Out running on Ilkley Moor recently, I bumped into two walkers searching for the 12 Apostles Stone Circle. Although drawn to the stones by their spirituality, a simple map reading error was taking them in completely the wrong direction. Storm clouds were gathering and Ilkley Moor's famous song was plainly not known to them as neither wore hats. I suggested that they abandon their search. This is my bid for their forgiveness. The 12 Apostles sit high on the summit plateau of Ilkley Moor with magnificent views in all directions. Take a hat, a good map and a flask of coffee (bible optional).
The North Yorks Moors are awash with standing stones, circles, burial mounds and markers from the Neolithic, Bronze and Iron Ages. New ones come to light from time to time that have been covered by heather and bracken for hundreds of years, and a walk on these glorious moors reveals a surprise cross or stone at almost every turn.
Some served as markers on the pannier tracks that connected Yorkshire's monasteries, and some are boundary stones - such as the aptly named Fat Betty on the road between Castleton and Rosedale. Two miles inland from Robin Hood’s Bay are the three Bronze Age stones of the Ramsdale Circle. This is an unsurpassable site for a picnic, with a wonderful view of the coast across rolling moorland, which has probably changed little since the stones were erected.
Google map: bit.ly/qO90XR
The walk John Keats took when he was inspired to write his ode "To Autumn".
What better time than now to follow the route Keats took one autumn Sunday in 1819? You start out in the High Street where he lodged and end up at the Hospital of St. Cross which still doles out alms to the needy. It not only takes in many of Winchester's places of interest: the Cathedral (burial place of Jane Austen), Wolvesey Palace, Winchester College - but also passes along the beautiful banks of the River Itchen, which Keats described as "most beautifully clear". He also described the air as "worth sixpence a pint" - not sure how that rates after inflation!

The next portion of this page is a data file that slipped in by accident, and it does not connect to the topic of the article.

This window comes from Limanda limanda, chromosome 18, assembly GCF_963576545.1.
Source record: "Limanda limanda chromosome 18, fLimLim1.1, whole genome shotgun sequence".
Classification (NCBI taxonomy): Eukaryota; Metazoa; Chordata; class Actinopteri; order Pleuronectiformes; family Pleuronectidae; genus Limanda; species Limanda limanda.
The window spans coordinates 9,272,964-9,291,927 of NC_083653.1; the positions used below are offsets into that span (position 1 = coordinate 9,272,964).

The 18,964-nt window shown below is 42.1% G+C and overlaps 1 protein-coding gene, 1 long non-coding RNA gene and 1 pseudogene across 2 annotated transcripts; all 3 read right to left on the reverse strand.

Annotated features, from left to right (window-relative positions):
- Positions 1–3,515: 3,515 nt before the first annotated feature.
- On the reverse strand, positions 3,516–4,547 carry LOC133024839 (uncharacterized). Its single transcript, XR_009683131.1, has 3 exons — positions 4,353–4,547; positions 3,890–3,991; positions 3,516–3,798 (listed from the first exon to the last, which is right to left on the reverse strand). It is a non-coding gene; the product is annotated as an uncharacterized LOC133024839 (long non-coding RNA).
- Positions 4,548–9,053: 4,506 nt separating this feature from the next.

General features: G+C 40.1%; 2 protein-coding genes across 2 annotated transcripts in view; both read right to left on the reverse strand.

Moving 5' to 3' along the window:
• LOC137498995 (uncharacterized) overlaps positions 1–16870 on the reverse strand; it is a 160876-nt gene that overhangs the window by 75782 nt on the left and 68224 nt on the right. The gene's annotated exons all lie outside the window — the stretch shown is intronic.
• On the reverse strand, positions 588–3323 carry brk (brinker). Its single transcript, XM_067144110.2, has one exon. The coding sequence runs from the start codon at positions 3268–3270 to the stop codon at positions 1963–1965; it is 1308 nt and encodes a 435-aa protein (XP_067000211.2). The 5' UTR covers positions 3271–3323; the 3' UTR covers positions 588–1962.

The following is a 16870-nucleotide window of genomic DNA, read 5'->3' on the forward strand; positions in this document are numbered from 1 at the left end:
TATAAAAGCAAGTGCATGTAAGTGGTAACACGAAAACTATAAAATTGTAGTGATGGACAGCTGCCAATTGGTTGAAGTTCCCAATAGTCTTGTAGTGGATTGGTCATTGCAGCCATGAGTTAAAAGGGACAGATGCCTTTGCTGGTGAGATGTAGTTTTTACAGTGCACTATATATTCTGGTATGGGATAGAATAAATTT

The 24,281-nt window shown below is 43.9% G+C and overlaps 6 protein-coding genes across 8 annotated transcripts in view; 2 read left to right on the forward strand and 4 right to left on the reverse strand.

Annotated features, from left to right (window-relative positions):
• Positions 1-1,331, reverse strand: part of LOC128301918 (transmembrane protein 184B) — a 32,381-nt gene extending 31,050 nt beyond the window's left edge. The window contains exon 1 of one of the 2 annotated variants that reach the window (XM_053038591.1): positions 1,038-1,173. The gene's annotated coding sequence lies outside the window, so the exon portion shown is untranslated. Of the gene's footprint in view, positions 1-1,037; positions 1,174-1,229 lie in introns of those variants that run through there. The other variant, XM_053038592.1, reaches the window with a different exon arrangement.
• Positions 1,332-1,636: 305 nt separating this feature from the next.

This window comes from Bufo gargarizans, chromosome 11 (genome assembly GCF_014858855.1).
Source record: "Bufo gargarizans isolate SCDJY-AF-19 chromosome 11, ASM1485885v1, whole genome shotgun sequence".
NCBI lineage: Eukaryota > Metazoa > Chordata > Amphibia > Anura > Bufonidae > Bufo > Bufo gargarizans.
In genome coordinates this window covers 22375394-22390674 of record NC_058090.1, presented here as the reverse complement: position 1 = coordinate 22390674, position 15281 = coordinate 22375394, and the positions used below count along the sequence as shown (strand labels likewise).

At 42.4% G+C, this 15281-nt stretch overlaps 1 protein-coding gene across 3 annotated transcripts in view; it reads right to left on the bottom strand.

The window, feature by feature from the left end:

The Bone Caves in Sutherland, Scotland.
Between Ullapool and Lochinver, just before arriving art Loch Assynt, is a signposted car park and walk to the Bone Caves, so called because the remains of now extinct bear, lynx wolf and arctic fox have been found there. A wonderful walk on a good path then a final scramble takes you back 7,000 years to one of the earliest signs of habitation in Scotland. In this primeval landscape it is easy to sit there and imagine how it must have been to live there. This is limestone country and on the way there you pass by springs welling up from under the ground and entrances to the passages they have carved through the rock. Here is the longest underground cave system in Scotland and over two kilometres have been explored so far but they are for experienced cavers only so stick to the ones above ground.
Start at the Linen Hall Library to travel in time from the Enlightenment’s United Irishmen to today’s award winning poet Sinead Morrissey; travel in place from Louis McNeice’s drawing room on the Malone Road to C S Lewis’s East Belfast (wardrobe optional) via Van the Man’s Cyprus Avenue. Poets and writers abound, stories still being told and written.
Dunbeath Heritage Centre sits just off the A9, from Inverness to Wick and on the top edge of the UK. Here you can learn the history of Neil M Gunn (1891-1973), and immerse yourself in his books. Read the heartbreaking account of Scottish fishing folk devastated by the Highland Clearances in The Silver Darlings (1941). Or, while staying in Dunbeath, read Gunn’s Highland River (1937), climbing from childhood to manhood as he wanders further up Dunbeath River to its source, and then follow the path of the atmospheric novel at your leisure. This is not a well-trodden tourist track, with plenty of ancient sites, ensuring your time spent in Gunn’s company becomes a gentle and spiritual experience. Gunn's story can be found in the centre.
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Tel: +90 532 608 1470
Fax: +90 212 244 0649